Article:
First Party SNTs must make any assets remaining after the death of the beneficiary available to Medicaid for reimbursement for the cost of care paid by Medicaid during the beneficiary’s life.
New York ABLE Act Accounts
SSI eligibility is determined by measuring the income and available resources of applicants on an ongoing basis. Generally, an individual may not have more than $2,000 in available countable resources to qualify for SSI benefits. (A list of non-countable resources can be found here.) However, in 2014, Congress enacted the Stephen Beck, Jr., Achieving a Better Life Experience Act (ABLE) permitting recipients of SSI or SSDI to hold up to $100,000 in an ABLE savings account without the Social Security Administration counting it as an available resource. A negative aspect of an ABLE account is its requirement to repay Medicaid when the disabled beneficiary passes away.
Only a person who the Social Security Administration (SSA) has found to be disabled before their 26th birthday is eligible to maintain an ABLE account. Unlike other trust accounts (like SNT’s) which only require that the beneficiary meets the SSA’s disability definition, ABLE account holders must have applied for and been granted SSA disability benefits.
Importantly, the beneficiary of the ABLE account funds usually must spend the money before the end of the month in which they withdraw it. If they withdraw ABLE account funds and these funds are still in their checking account when the month ends, those funds will be counted as income for that month for the purposes of assessing continued eligibility for public benefits (SSI, SSDI, Medicaid). In some cases, if money is withdrawn from an ABLE account for a qualified disability expense and earmarked for that purpose, retaining the funds beyond the month may be allowed to facilitate a transaction that may take longer than a few weeks. For example, the purchase of new mobility equipment may require a deposit while the balance is held awaiting delivery.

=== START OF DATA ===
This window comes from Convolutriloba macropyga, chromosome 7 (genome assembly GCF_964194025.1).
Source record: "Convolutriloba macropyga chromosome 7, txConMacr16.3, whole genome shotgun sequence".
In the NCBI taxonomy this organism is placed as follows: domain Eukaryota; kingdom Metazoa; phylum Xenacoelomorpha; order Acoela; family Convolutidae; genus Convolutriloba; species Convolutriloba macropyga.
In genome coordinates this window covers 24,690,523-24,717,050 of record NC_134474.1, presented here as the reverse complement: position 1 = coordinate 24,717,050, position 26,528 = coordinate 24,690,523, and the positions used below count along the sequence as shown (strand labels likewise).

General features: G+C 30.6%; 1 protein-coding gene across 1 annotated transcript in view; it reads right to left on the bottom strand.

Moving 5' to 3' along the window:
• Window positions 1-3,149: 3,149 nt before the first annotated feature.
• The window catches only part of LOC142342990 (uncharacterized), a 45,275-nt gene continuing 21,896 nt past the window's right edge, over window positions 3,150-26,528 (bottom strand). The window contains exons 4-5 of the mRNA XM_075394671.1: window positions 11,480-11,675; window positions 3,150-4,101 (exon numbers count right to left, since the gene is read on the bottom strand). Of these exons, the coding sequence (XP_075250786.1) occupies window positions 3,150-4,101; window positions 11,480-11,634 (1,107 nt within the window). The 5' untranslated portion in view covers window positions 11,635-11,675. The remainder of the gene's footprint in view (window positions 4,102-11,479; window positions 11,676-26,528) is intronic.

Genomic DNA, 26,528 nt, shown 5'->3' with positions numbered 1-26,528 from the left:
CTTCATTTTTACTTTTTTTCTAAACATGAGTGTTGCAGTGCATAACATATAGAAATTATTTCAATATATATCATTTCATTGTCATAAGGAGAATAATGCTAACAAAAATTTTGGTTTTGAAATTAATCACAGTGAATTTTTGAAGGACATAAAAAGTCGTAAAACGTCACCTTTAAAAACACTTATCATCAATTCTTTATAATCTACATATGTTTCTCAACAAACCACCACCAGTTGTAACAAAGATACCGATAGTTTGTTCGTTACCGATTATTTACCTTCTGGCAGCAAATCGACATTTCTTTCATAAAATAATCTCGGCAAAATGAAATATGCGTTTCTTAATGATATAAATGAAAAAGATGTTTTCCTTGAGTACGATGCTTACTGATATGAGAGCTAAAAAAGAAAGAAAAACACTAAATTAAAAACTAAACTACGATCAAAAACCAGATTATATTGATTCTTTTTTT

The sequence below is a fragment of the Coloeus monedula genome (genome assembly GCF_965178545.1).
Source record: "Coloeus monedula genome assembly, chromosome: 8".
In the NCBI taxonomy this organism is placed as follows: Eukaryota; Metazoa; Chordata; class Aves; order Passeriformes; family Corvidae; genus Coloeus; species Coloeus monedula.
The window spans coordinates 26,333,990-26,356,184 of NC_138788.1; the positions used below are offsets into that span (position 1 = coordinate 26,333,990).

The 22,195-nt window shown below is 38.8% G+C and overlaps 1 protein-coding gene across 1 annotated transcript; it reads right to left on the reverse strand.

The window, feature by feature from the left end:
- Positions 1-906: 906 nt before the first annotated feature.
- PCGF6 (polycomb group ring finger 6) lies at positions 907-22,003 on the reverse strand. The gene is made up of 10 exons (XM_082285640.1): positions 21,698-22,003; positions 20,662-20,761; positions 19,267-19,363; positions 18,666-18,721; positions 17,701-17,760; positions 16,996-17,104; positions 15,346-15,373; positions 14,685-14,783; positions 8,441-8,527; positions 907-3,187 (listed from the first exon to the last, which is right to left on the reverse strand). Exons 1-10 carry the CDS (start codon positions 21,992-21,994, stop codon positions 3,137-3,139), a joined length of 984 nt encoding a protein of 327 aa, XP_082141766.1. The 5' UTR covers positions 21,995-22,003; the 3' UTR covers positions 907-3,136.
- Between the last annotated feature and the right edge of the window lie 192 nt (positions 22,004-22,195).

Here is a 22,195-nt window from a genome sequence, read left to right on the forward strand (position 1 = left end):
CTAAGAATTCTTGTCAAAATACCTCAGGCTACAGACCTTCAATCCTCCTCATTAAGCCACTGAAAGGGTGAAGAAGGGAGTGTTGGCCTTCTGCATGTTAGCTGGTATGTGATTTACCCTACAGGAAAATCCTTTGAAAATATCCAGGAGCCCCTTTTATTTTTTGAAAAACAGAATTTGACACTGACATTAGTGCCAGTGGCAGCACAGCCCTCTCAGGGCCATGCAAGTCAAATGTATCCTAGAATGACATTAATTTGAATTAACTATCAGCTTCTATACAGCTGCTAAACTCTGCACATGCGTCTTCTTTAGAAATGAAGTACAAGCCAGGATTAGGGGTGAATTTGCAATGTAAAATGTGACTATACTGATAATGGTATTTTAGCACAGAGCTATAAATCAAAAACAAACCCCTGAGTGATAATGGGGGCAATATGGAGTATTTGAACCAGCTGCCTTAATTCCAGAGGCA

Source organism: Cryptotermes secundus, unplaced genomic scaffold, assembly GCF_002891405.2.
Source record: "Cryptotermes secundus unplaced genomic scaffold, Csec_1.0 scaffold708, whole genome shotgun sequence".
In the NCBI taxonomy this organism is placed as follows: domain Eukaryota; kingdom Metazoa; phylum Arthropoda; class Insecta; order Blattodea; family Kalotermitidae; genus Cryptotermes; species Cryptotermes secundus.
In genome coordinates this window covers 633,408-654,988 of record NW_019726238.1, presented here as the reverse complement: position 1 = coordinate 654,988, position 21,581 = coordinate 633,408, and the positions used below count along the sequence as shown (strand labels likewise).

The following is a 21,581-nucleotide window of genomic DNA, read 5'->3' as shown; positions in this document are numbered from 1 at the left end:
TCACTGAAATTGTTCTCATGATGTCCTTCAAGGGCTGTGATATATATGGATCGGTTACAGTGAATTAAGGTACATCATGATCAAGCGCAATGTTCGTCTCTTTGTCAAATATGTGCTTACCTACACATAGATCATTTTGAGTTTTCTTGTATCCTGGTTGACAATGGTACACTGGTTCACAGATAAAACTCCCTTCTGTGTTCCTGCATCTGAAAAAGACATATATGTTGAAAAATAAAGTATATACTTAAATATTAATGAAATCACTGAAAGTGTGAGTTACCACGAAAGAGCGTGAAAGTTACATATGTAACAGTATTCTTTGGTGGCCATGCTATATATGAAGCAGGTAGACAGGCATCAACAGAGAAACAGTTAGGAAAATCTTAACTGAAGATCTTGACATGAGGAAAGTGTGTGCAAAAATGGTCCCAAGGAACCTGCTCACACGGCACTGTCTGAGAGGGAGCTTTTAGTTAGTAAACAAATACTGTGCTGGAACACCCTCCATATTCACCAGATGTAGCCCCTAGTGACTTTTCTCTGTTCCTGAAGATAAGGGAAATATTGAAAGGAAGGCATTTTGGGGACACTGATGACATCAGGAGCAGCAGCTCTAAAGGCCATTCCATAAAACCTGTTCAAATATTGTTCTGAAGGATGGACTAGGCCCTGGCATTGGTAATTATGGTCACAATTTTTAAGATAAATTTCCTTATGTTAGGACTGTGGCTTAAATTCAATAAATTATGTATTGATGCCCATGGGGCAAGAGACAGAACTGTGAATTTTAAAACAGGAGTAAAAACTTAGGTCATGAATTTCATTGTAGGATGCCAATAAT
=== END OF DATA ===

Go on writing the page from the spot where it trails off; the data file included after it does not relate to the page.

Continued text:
An especially attractive feature of the ABLE account is that anyone can contribute to the account. While contributions to ABLE accounts are not tax deductible, qualified distributions of donated funds to the beneficiary are tax exempt. Only distribution of interest earned on the account is taxable to the beneficiary.
Allowed ABLE Account Distributions for Qualified Expenses
The funds withdrawn from an ABLE account are deemed non-countable income, and are tax exempt, if used for a qualifying disability related expense. The money can be used for any of the following expenses:
- Employment training and support
- Assistive technology and related services
- Personal support services
- Prevention and wellness
- Financial management and administrative services
- Legal fees
- Expenses for ABLE account oversight and monitoring
- Funeral and burial
Contact the law firm of Ely J. Rosenzveig and Associates for More Details.
This blog post is merely an introduction to the complex but important strategies necessary to provide for your disabled loved-ones, protect your assets, and help you or your loved one qualify for, and enjoy continued access to public benefits. Reach out to us today for more information about setting up a protective financial structure around your family.
[i] SNAP is the Supplemental Nutrition Assistance Program which subsidizes food costs for eligible recipients.